It’s also possible that Bouroff was simply becoming too immersed in academia to adequately fulfill his priestly duties. In 1900, he was still a graduate student at the University of Chicago, and he published a book called, The Impending Crisis: Conditions Resulting from a Concentration of Wealth in the United States. Here’s a contemporary summary of the book:
The book consists largely of compilations of facts concerning the distribution of wealth in America and as such will constitute a valuable book of reference. These are summarized and arranged in various forms to make them more vivid but there is little that is new either in matter or manner of presentation.
Bouroff seems to have been a Progressive. In a 1905 article, “Freedom of the Press in Russia,” he concluded,
Moreover, as a result of the recent rescript giving religious liberty to all, the freedom of the press is greatly extended. New dailies and periodicals are now rapidly established. It is quite natural that the clerical censorship has fallen of itself, and organs of publication for various non-orthodox religious communities are expected soon to take existence in Russia. Now Russia begins to live a natural life in the sense of progress which can never be smothered. But the great work of her progress is just beginning, and how great a role the Russian press must play in it can be easily imagined. The Russian press now is the most interesting press in the world.
Finally, I found a couple of tantalizing snippets on Google Books, from the 1924 book Greater Love Hath No Man, by Alexander Marshall. Unfortunately, Google won’t let you view the whole text, but I was able to make out a couple of sections:
BASIL BOUROFF was born and brought up in the city of Rostock [i.e. Rostov], on the river Don, Southern Russia. At the age of fifteen he was awakened by the Holy Spirit to an apprehension of his guilt and peril. [...]
When Basil Bouroff learned that salvation was not of works, and could not be procured by the observance of forms or ceremonies, he began to think that help might be obtained in the Scriptures. [...]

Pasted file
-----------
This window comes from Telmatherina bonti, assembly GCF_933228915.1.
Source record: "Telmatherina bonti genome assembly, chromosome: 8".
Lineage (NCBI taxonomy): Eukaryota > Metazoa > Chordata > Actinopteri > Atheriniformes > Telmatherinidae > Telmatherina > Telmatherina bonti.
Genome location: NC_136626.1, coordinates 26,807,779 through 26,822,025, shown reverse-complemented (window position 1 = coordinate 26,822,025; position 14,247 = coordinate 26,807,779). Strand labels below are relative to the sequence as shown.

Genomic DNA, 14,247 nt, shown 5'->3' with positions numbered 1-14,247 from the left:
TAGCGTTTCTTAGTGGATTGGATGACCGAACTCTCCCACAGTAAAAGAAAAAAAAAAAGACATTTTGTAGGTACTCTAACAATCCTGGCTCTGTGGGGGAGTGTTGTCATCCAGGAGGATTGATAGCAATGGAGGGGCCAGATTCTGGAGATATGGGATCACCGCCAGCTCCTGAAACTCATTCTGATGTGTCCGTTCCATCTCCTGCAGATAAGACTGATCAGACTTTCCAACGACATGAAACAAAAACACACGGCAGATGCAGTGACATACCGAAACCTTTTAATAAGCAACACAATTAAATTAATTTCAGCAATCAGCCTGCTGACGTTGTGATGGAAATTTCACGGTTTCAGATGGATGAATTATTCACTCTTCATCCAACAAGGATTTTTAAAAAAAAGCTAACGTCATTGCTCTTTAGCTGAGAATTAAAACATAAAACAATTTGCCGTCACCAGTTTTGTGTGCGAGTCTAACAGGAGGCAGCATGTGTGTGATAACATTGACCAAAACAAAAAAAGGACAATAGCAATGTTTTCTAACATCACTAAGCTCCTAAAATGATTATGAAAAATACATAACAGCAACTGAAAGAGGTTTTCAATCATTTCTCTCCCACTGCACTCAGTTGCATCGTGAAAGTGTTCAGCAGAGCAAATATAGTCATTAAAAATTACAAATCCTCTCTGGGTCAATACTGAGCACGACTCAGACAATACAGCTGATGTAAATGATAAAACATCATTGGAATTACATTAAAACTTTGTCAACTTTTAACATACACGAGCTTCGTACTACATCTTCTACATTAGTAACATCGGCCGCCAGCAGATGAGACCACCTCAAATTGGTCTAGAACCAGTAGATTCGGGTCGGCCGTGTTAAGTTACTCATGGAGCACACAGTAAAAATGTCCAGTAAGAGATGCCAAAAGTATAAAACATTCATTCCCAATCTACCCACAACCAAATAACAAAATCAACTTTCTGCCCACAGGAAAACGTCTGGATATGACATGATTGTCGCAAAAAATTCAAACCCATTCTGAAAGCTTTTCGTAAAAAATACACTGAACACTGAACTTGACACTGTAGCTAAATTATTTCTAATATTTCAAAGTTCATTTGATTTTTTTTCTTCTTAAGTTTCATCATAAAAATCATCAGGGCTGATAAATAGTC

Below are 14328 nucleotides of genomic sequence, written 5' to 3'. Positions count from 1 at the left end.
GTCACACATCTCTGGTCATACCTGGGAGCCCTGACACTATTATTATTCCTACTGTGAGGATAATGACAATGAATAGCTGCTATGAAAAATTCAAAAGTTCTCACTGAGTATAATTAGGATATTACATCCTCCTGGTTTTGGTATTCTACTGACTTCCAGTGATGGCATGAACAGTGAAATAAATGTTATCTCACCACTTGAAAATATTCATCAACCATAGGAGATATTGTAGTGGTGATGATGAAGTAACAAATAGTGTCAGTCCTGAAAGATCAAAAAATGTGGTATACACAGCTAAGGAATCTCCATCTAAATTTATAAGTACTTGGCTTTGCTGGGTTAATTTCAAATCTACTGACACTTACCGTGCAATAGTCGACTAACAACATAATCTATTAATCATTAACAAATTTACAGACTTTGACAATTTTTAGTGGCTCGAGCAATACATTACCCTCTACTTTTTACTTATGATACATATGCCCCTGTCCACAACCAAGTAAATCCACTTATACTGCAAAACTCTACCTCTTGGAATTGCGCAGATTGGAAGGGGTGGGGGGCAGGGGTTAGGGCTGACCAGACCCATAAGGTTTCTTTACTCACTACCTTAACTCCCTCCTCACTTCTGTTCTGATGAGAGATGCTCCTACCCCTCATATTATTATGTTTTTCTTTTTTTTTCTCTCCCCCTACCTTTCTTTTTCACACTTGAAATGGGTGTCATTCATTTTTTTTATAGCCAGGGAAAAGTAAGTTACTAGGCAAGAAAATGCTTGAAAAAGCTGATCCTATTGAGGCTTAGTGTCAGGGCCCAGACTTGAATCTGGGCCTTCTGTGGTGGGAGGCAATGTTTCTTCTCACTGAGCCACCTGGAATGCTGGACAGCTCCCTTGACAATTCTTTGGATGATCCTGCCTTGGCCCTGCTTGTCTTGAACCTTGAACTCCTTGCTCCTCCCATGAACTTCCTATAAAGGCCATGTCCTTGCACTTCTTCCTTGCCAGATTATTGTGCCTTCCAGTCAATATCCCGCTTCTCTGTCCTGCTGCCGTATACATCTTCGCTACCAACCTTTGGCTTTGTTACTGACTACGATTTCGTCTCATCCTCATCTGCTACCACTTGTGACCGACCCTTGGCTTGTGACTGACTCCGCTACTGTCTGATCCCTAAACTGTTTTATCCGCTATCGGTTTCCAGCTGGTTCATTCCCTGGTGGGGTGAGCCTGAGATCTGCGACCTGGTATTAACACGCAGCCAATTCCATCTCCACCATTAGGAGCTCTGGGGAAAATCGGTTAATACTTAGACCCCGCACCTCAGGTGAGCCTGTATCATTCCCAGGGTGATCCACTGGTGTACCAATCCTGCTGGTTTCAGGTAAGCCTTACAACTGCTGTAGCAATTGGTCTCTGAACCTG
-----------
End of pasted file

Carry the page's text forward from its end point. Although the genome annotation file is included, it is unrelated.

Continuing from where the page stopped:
At this point, all we can do is make an educated guess based on bits and pieces of information. Fr. Basil Bouroff, the assistant priest of the Russian church in Chicago, apparently began attending the brand-new University of Chicago (which had Protestant connections), and also became involved in the Progressive political movement of the day. It seems quite likely that Bouroff eventually became a Protestant himself, especially given the language of the Greater Love Hath No Man snippets quoted above.
This past weekend, those of us on the New Calendar celebrated the feast day of St. John Kochurov, the Russian New Martyr and former priest of Holy Trinity Cathedral in Chicago. With that in mind, I thought I’d talk a bit about St. John’s arrival in Chicago.
John Kochurov was just 24 years old when he became a priest, in the summer of 1895. The ordination took place in Russia, but it was done by the visiting Bishop Nicholas Ziorov, the head of the Russian Mission in America, and Fr. John was to accompany Bishop Nicholas back to the United States. They arrived in November, just as Fr. Raphael Hawaweeny was getting settled in Brooklyn.
The young Fr. John was entering a bit of a sticky situation. From the Chicago Tribune (11/25/1895):
Nicholaei of St. Petersburg, Archbishop of All America, held solemn mass in the Greek [that is, Orthodox] Church, at No. 13 South Center avenue, yesterday morning for the installation of Father Kochureff as assistant priest of the parish. He was assisted by the local priest, Father Kazantsier, and assistant, and two pages from St. Petersburg. The vacancy of assistant priest was caused by a difference of opinion between Archbishop Nicholaei and R.A. Bouroff, late assistant pastor, who has come under the displeasure of his superiors by attendance at the University of Chicago.